Personally, I’ve been using a Whey Isolate/Casein combo powder up until now, primarily to minimize the insulin spike from a pure whey powder loaded with extra carbs and also because I find I recover better with the sustained protein release of casein along with a hotshot of whey.

    I find I’ve been using it less since going primal, only after workouts where I feel I need it rather than every time. Soreness hasn’t been an issue and lean mass gains have been steady… Even when really hammering myself I haven’t come close to going catabolic. Total weight drop of 40 lbs during a 6 month period doing that, and steady gains on all lifts.

    Reventon wrote on June 18th, 2013
  37. Can dairy intolerant have the marks powder?

    Lisa wrote on June 18th, 2013
  38. I think this post forgot to mention that protein isolates are usually acid/ion exchange processed protein which denatures the amino acid profiles by using acids and chemicals to separate the whey from the fats. Protein isolates are deficient in key amino acids and nutritional cofactors and have less immune supporting components.

    I like evolvedNS’s eWhey. It’s organic whey with probiotics, colostrum and sweetened with coconut sugar, is high in amino acids and the vanilla bean tastes delicious!

    Troy wrote on June 18th, 2013
  39. There is one difference between grass fed whey and ‘regular’ whey protein powders that I would like to see you discuss – grass fed whey has a much higher lactoferrin content (at least according to the labeling on my bucket)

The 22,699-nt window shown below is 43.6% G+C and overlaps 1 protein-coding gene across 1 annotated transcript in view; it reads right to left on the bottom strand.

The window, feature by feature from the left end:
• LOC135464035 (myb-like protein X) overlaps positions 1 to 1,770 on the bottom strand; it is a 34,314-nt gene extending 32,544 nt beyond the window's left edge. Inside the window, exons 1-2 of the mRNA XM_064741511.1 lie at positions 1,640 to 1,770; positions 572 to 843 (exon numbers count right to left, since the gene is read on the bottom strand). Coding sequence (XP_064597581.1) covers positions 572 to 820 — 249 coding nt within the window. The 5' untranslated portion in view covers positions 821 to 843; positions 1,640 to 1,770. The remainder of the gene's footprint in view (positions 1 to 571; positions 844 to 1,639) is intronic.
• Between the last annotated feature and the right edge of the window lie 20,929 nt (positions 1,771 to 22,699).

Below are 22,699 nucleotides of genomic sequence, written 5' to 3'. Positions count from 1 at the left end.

Frederik wrote on June 19th, 2013
  40. Mark you made a rare scientific error by implication:

    “It’s also liable to retain impurities and more likely to trigger allergic reactions (mostly because of the lactose content).”

    Nobody is ALLERGIC to lactose or any other simple sugar for that matter. By definition, an allergy is an immune mediated process, and simple sugars are too small (and too essential for life) to generate allergic reactions. The negative reactions some people have to lactose has to due with a loss activity of the enzyme that is responsible for the digestion of lactose. When lactose then passes unabsorbed into large intestine, our colonic bacteria go on a feeding frenzy, producing lots of gas and short chain fatty acids which then lead to the typical symptoms of lactose intolerance.

    Concentrate probably does trigger more allergic reactions than whey isolate by virtue of lower purity and higher contamination with casein. The casein fraction of dairy is much more antigenic (likely to cause allergies) than whey, which is another reason–beside lactose intolerance–that people who don’t respond well to whole dairy, can do fine with whey protein.

    Sorry to get all geeky, but as a gastroenterologist, this distinction matters to me…

    Websipe wrote on June 19th, 2013